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Antarctic Marine Biodiversity

H. J. Griffiths (1), B. Danis (2), B. David (3), C. De Broyer (4), C. d’Udekem d’Acoz (4), S. Grant (1), J. Gutt (5), C. Held (5), G. Hosie (6), F. Huettmann (7), P. Koubbi (8), A. Post (9), B. Raymond (6), Y. Ropert-Coudert (10), A. P. Van de Putte (4)

(1) British Antarctic Survey, Cambridge, UK
(2) Université Libre de Bruxelles, Brussels, Belgium
(3) Université de Bourgogne, Dijon, France
(4) Royal Belgian Institute of Natural Sciences, Brussels, Belgium
(5) Alfred Wegener Institute, Helmoltz Centre for Polar and Marine Research, Bremerhaven, Germany
(6) Australian Antarctic Division, Hobart, Australia
(7) University of Alaska, Fairbanks, USA
(8) Université Pierre et Marie Curie, Paris, France
(9) Geoscience Australia, Canberra, Australia
(10) Institut Pluridisciplinaire Hubert Currien, Strasbourg, France

The past two and a half centuries of marine biological work in the Southern Ocean have resulted in a vast catalogue of living organisms. During this time there have been several attempts to classify distinct regional biodiversity patterns in the seas around Antarctica. The recent publication of the SCAR Biogeographic Atlas of the Southern Ocean represents the most comprehensive international effort to date. The complete database represents 1.07 million occurrence records (from Antarctic and neighbouring waters) for 9,064 recognised species from ~434,000 distinct sampling stations. It highlights the hotspots of biodiversity and areas of high levels of sampling, as well as identifying areas, geographical and taxonomic, which require substantial future investigation. It also utilises habitat modelling methods to predict species and community distributions. This compilation serves as a vital benchmark of current biodiversity knowledge and as a significant tool for future scientific, conservation and resource management planning.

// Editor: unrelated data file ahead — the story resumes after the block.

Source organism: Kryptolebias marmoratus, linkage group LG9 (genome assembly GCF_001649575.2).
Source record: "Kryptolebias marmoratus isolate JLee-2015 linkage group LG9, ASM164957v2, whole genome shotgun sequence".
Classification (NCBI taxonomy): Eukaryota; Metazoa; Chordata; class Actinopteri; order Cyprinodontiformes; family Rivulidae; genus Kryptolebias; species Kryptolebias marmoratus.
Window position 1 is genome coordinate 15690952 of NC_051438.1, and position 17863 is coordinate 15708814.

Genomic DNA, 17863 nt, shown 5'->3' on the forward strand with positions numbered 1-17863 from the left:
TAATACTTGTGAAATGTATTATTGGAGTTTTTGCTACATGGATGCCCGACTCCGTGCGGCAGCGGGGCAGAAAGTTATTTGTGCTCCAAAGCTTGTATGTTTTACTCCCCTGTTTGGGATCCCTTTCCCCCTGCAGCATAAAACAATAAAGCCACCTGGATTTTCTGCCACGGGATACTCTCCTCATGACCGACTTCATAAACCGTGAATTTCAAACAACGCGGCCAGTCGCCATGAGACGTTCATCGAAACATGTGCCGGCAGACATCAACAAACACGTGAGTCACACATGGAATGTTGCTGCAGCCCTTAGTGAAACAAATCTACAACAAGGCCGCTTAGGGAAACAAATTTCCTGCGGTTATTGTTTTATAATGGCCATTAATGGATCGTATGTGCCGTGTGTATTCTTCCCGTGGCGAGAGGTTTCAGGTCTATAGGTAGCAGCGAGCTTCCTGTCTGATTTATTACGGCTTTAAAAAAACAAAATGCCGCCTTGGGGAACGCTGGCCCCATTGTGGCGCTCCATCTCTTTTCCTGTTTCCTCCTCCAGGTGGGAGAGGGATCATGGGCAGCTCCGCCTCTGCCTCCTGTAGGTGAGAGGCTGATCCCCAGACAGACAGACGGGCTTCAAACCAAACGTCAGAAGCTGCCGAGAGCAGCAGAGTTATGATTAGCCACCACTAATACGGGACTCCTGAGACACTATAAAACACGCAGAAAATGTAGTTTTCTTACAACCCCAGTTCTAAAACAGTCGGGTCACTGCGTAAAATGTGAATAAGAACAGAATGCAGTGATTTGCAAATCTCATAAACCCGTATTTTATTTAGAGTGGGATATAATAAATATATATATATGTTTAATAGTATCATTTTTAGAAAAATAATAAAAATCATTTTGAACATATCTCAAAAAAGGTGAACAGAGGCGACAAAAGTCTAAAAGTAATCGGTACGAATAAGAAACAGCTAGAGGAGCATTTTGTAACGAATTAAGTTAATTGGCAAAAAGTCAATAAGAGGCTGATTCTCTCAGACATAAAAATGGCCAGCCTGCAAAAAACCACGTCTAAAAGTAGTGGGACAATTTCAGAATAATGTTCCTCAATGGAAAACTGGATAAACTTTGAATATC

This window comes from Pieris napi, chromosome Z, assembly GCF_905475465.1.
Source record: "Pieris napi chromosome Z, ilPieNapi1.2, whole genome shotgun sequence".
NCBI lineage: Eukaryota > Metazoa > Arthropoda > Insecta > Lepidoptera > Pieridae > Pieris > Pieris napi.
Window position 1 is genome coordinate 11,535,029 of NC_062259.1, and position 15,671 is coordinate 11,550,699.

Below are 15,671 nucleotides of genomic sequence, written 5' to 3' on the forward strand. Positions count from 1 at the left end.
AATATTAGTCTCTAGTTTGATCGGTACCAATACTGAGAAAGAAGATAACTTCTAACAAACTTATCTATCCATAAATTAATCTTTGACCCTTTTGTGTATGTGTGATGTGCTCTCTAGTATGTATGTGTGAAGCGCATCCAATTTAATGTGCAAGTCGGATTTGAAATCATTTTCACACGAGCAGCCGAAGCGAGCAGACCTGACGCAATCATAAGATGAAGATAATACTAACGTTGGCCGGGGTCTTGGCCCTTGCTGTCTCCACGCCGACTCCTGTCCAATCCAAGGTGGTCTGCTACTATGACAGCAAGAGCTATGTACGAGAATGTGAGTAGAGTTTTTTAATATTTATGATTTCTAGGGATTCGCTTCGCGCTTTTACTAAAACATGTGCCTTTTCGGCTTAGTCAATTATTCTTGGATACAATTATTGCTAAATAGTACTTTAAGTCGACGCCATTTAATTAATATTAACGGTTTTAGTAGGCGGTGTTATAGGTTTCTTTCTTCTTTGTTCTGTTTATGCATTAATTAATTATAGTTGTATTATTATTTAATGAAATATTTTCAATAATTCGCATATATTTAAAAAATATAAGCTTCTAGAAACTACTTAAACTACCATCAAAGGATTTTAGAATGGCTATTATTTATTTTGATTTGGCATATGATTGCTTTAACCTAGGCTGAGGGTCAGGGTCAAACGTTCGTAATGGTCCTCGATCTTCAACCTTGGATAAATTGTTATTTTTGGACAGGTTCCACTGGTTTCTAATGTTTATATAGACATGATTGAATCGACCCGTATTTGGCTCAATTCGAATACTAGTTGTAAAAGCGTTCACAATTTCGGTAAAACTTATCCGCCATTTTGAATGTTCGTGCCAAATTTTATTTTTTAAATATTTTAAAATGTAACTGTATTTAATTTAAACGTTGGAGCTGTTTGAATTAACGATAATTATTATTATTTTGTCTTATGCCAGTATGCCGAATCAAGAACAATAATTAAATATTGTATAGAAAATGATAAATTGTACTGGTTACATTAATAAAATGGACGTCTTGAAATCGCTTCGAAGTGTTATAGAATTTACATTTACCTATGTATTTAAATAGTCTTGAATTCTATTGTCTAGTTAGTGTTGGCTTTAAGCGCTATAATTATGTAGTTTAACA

Starting with James Cook’s second voyage in 1772–1775 [1] a number of pioneering Antarctic exploratory expeditions progressively revealed the unique biodiversity of the Southern Ocean. Amongst the first to undertake systematic sampling of the seafloor [benthos] and plankton were the expeditions of HMS Challenger, Belgica and the Discovery. The resulting species descriptions provided the basis of modern taxonomy in the Southern Ocean.

The advent of the digital age has brought with it new tools for addressing biodiversity questions. Databases such as the Register of Antarctic Marine Species [RAMS] [2] and the SCAR Marine Biogeographic Information Network [SCAR-MarBIN], now part of The Antarctic Biodiversity Portal [3], have enabled researchers not only to access Antarctic biodiversity information online, but also to contribute to the most comprehensive catalogue so far of living organisms from the Southern Ocean. RAMS was compiled and published thanks to a collective effort of a board of 64 taxonomic editors. It built on earlier work by Clarke & Johnston [4], and currently provides a list of more than 8,300 valid species with an up-to-date systematic classification comprising more than 18,450 taxon names.